In Between Worlds: The Art of Bill Traylor is the first major retrospective ever organized for an artist born into slavery, and the most comprehensive look at Bill Traylor’s work to date.
Bill Traylor (ca. 1853–1949) is regarded today as one of the most important American artists of the twentieth century. A black man born into slavery in Alabama, he was an eyewitness to history: the Civil War, Emancipation, Reconstruction, Jim Crow segregation, the Great Migration, and the steady rise of African American urban culture in the South. Traylor would not live to see the civil rights movement, but he was among those who laid its foundation. Starting around 1939—by then in his late eighties and living on the streets of Montgomery—Traylor made the radical steps of taking up pencil and paintbrush and attesting to his existence and point of view. The paintings and drawings he made are visually striking and politically assertive; they include simple yet powerful distillations of tales and memories as well as spare, vibrantly colored abstractions. When Traylor died in 1949, he left behind more than one thousand works of art.
In Between Worlds: The Art of Bill Traylor, Leslie Umberger considers more than 200 artworks to provide the most comprehensive and in-depth study of the artist to date; she examines his life, art, and powerful drive to bear witness through the means available to him, pictures. The story of his art opens in the late 1930s, when Traylor first received attention for his pencil drawings on found board, and it concludes with the posthumous success of his oeuvre. The book is available in the museum store and in the online bookstore.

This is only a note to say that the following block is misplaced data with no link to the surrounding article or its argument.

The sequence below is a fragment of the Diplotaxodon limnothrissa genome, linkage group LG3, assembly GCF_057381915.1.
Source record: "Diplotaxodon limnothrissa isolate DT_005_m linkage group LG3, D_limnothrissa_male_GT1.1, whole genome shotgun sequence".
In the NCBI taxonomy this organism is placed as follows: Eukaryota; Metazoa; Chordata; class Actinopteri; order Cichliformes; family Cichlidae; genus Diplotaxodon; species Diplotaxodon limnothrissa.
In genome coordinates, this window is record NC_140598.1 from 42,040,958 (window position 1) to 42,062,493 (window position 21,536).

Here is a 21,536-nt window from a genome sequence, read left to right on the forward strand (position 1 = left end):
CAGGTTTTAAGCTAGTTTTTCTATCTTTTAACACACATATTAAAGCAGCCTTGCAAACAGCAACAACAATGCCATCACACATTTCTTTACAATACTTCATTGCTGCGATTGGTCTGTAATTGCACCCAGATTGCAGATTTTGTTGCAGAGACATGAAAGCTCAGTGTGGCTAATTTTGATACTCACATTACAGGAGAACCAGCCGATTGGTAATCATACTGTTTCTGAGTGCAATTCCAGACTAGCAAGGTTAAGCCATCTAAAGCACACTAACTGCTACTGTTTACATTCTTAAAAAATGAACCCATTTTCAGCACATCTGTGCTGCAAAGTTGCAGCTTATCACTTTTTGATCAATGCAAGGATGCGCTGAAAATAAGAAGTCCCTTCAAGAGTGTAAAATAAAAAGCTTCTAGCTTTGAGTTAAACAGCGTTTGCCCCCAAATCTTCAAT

The simplified forms of Traylor’s artwork belie the complexity of his world, creativity, and inspiring bid for self-definition in a segregated culture. Between Worlds: The Art of Bill Traylor situates Traylor as the only known artist enslaved at birth to make a significant body of drawn and painted work. His compelling imagery charts the crossroads of radically different worlds—rural and urban, black and white, old and new—and reveals how one man’s visual record of African American life gives larger meaning to the story of his nation.